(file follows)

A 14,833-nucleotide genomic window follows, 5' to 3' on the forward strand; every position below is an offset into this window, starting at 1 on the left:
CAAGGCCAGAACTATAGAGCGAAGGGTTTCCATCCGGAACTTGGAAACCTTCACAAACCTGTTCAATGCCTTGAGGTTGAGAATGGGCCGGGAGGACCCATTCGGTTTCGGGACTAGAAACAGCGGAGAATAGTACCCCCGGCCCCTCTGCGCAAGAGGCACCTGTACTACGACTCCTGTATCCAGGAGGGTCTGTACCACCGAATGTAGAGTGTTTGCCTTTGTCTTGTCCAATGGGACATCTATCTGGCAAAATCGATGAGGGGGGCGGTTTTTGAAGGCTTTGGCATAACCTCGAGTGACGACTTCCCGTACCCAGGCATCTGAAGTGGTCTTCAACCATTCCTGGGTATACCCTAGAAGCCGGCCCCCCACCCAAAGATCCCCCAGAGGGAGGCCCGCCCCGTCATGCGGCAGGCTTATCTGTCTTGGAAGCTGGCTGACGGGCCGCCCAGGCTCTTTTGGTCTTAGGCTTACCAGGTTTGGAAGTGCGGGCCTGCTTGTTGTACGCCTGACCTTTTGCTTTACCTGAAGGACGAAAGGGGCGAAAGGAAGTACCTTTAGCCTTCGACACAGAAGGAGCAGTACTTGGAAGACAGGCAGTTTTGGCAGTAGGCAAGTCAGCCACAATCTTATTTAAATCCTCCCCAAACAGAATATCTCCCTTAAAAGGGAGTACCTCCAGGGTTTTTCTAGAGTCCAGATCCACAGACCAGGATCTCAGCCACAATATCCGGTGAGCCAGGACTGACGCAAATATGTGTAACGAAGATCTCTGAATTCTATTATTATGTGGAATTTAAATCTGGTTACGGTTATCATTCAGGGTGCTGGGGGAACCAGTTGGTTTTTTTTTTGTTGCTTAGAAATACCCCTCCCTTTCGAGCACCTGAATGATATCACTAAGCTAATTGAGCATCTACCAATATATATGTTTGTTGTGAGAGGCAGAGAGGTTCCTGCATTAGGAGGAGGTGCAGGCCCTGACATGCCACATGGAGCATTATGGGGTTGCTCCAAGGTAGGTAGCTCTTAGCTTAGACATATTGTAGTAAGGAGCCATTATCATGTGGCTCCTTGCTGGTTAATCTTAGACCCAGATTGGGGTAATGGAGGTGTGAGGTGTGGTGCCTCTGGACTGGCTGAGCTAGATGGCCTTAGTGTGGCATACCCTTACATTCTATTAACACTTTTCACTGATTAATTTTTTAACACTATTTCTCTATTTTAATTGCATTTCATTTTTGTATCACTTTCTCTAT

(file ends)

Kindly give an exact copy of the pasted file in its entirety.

A 14,833-nucleotide genomic window follows, 5' to 3' on the forward strand; every position below is an offset into this window, starting at 1 on the left:
CAAGGCCAGAACTATAGAGCGAAGGGTTTCCATCCGGAACTTGGAAACCTTCACAAACCTGTTCAATGCCTTGAGGTTGAGAATGGGCCGGGAGGACCCATTCGGTTTCGGGACTAGAAACAGCGGAGAATAGTACCCCCGGCCCCTCTGCGCAAGAGGCACCTGTACTACGACTCCTGTATCCAGGAGGGTCTGTACCACCGAATGTAGAGTGTTTGCCTTTGTCTTGTCCAATGGGACATCTATCTGGCAAAATCGATGAGGGGGGCGGTTTTTGAAGGCTTTGGCATAACCTCGAGTGACGACTTCCCGTACCCAGGCATCTGAAGTGGTCTTCAACCATTCCTGGGTATACCCTAGAAGCCGGCCCCCCACCCAAAGATCCCCCAGAGGGAGGCCCGCCCCGTCATGCGGCAGGCTTATCTGTCTTGGAAGCTGGCTGACGGGCCGCCCAGGCTCTTTTGGTCTTAGGCTTACCAGGTTTGGAAGTGCGGGCCTGCTTGTTGTACGCCTGACCTTTTGCTTTACCTGAAGGACGAAAGGGGCGAAAGGAAGTACCTTTAGCCTTCGACACAGAAGGAGCAGTACTTGGAAGACAGGCAGTTTTGGCAGTAGGCAAGTCAGCCACAATCTTATTTAAATCCTCCCCAAACAGAATATCTCCCTTAAAAGGGAGTACCTCCAGGGTTTTTCTAGAGTCCAGATCCACAGACCAGGATCTCAGCCACAATATCCGGTGAGCCAGGACTGACGCAAATATGTGTAACGAAGATCTCTGAATTCTATTATTATGTGGAATTTAAATCTGGTTACGGTTATCATTCAGGGTGCTGGGGGAACCAGTTGGTTTTTTTTTTGTTGCTTAGAAATACCCCTCCCTTTCGAGCACCTGAATGATATCACTAAGCTAATTGAGCATCTACCAATATATATGTTTGTTGTGAGAGGCAGAGAGGTTCCTGCATTAGGAGGAGGTGCAGGCCCTGACATGCCACATGGAGCATTATGGGGTTGCTCCAAGGTAGGTAGCTCTTAGCTTAGACATATTGTAGTAAGGAGCCATTATCATGTGGCTCCTTGCTGGTTAATCTTAGACCCAGATTGGGGTAATGGAGGTGTGAGGTGTGGTGCCTCTGGACTGGCTGAGCTAGATGGCCTTAGTGTGGCATACCCTTACATTCTATTAACACTTTTCACTGATTAATTTTTTAACACTATTTCTCTATTTTAATTGCATTTCATTTTTGTATCACTTTCTCTAT